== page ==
Recommended.

NetGalley reviewed, reviewed by Eileen Hall

Click here to read the full review

NetGalley review, reviewed by Andrea joki

'The story is compelling and the photographs stunning.'

'Rather than just a frothy offering with pretty pictures, [the book] tells a real story, an important one.'

Let's Talk

I love fashion and so I was drawn to this book. I also didn't really know much about hat fashion, or what the hat style was for Edwardian ladies - but I do now!

This is just such a charming book, with lovely reproductions of the postcards the author has collected through at times the derision of other postcard collectors.

I had no idea that those hat feathers had caused so much of a stir - where they came from or how they had been sourced. It really was fascinating to read how such a fashion had far reaching effects. I loved also reading about the Palaces that were built around the Ostrich feather trade and seeing them in all their glory.

My favourite pictures are those taken by Edward Linley Sambourne - who took photographs that were not posed, so you get a true glimpse of the people of the time in an informal way. I love social history and these photos were just the best part of the book for me.

I also never knew that hatpins came with so many stylish adornments, nor that they had to restrict the length of them! The most poignant part of the book is a postcard written by a man to his sister whilst on active service in December 1916 - again another slice of real social history.

This really is a gem of a book and one to dip into again and again. I'm giving it four out of five stars.

My thanks to Netgalley for an advance copy of this book to review. I read my copy on my Kindle Fire - you really need to see all those beautiful illustrations in colour.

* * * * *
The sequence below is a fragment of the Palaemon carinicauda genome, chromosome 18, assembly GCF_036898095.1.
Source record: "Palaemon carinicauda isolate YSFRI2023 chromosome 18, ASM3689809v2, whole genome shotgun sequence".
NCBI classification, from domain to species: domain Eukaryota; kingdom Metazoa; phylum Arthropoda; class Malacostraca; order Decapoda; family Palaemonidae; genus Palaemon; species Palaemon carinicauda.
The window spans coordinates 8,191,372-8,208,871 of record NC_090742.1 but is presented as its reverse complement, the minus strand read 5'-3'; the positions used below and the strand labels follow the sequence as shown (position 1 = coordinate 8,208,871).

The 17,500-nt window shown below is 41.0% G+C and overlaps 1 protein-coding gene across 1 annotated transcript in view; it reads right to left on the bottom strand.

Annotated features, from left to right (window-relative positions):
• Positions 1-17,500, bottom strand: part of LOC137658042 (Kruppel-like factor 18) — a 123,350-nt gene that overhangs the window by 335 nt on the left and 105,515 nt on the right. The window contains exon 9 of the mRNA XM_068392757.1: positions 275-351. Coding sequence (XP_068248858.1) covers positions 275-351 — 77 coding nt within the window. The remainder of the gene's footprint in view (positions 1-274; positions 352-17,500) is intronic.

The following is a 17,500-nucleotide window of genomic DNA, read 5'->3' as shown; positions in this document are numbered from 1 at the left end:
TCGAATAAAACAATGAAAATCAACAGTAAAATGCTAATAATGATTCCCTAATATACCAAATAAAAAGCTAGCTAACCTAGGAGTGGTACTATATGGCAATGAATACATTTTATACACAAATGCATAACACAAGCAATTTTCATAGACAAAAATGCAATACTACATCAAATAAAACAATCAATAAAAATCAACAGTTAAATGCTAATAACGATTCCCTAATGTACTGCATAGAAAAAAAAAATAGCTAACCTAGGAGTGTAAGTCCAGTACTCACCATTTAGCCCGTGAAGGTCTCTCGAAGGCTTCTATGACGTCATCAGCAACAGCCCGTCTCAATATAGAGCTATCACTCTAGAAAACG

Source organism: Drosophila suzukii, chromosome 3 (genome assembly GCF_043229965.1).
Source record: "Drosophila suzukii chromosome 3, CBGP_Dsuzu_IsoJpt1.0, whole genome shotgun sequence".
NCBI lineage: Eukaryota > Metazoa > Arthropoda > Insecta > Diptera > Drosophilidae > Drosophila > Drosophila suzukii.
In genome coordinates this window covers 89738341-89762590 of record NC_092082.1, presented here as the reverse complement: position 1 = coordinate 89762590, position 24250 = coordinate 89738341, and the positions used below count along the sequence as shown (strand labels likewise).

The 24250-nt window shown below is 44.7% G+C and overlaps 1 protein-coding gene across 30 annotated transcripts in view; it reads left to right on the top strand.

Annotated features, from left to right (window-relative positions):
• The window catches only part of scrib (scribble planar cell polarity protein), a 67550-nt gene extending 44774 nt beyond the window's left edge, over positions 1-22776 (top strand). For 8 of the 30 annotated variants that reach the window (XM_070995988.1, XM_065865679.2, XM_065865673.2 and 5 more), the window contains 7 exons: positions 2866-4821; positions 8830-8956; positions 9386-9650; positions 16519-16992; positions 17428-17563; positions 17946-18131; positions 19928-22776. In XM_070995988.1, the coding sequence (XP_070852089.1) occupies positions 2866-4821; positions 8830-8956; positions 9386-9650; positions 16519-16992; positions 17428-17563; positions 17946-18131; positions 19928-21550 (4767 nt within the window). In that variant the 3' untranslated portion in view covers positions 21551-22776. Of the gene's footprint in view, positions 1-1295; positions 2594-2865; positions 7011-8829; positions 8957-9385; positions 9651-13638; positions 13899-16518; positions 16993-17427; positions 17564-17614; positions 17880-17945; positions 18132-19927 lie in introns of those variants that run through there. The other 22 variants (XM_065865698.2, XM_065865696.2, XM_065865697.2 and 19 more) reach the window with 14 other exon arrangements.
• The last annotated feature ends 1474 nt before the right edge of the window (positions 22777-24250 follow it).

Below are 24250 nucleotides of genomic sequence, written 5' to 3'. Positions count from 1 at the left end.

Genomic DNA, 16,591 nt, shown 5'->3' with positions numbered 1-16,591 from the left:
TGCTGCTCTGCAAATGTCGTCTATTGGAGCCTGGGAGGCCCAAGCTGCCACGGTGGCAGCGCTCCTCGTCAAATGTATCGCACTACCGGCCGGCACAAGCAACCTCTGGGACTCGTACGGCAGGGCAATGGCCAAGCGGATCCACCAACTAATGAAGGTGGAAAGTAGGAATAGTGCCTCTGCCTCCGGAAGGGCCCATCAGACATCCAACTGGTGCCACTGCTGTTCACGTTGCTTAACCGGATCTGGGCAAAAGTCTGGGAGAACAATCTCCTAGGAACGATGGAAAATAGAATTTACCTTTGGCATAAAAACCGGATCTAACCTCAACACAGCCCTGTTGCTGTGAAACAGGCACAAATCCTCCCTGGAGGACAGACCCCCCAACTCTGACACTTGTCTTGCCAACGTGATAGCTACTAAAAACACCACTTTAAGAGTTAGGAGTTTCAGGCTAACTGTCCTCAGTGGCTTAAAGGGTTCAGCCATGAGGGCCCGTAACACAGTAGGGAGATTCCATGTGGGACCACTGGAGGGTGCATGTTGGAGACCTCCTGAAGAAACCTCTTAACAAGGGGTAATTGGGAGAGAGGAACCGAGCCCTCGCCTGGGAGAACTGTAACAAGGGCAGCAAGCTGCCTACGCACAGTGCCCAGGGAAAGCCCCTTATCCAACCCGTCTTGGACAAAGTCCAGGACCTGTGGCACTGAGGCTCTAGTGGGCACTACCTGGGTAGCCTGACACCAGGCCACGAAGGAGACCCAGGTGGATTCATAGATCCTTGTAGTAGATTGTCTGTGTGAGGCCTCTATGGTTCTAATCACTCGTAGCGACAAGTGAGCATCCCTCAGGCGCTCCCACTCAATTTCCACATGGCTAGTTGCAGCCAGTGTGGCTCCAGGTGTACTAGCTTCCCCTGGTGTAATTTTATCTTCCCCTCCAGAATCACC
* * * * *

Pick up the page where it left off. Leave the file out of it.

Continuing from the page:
NetGalley, reviewed by Lynn Brown

This is an excellent book for people interested in Edwardian fashion.

NetGalley, reviewed by Lisa Sanderson

This is certainly a useful title for those interested in Edwardian fashions and writers setting novels in the period.

NetGalley, reviewed by Rosemarie Cawkwell

This is an impressive book. I was expecting a collection of hat pictures. This has the hat pictures, but it has so much fascinating history as well. Some of it is sort of tough to read, but I learned so much that I never expected. I would love to see more books by this author.

NetGalley, reviewed by Allison Dollar

Oh my gosh what a fun book. I always wondered about those big hats and now I know! I liked the inclusion of history of postcards and fashion. When I think about the birds that were sacrificed for fashion, I am repulsed. Hopefully the mass killing of animals for trade and profit will one day cease.

The illustrations and photos are absolutely delightful and certainly add to the narrative. An excellent volume to add to an historical fashion collection.

NetGalley, reviewed by Virginia Holsten

I love hats! Reading this gave me a lot of greatly appreciated background knowledge on them. The photographs/postcards were a nice touch.

NetGalley, reviewed by Marylou K

Read in a trice and over much too soon; I demand a sequel! Edwardian Ladies Hat Fashion is filled to the brim with colourised postcards and candid photos, tales of the opulence of feather barons, scarcity of birds, and stories about the Edwardian court. I had hoped for a little more research and information about hat design(s), materials (more than just feathers) and construction.

NetGalley, reviewed by Kristine Fisher

This is an interesting and informative book on hat fashion of the Edwardian era (Britian). The book is well researched and does focus on the environmental issues connected with the subject. This is a refreshing look into history that looks at both the positive and the negative.

NetGalley review, reviewed by Kristin Davison

About Peter Kimpton

Peter Kimpton spent twenty-three years working with confectionery manufacturer John Mackintosh (subsequently Rowntree Mackintosh), twelve of which as UK Design Studio Manager and also spent several years working as a freelance design consultant.
He is the worlds only Christmas Cracker historian and has given lectures and written widely on the subject of Christmas Crackers in the press and media. For nearly forty years he has been a collector of beautiful hand tinted early twentieth century Photographic Glamour postcards. He lives in Norwich.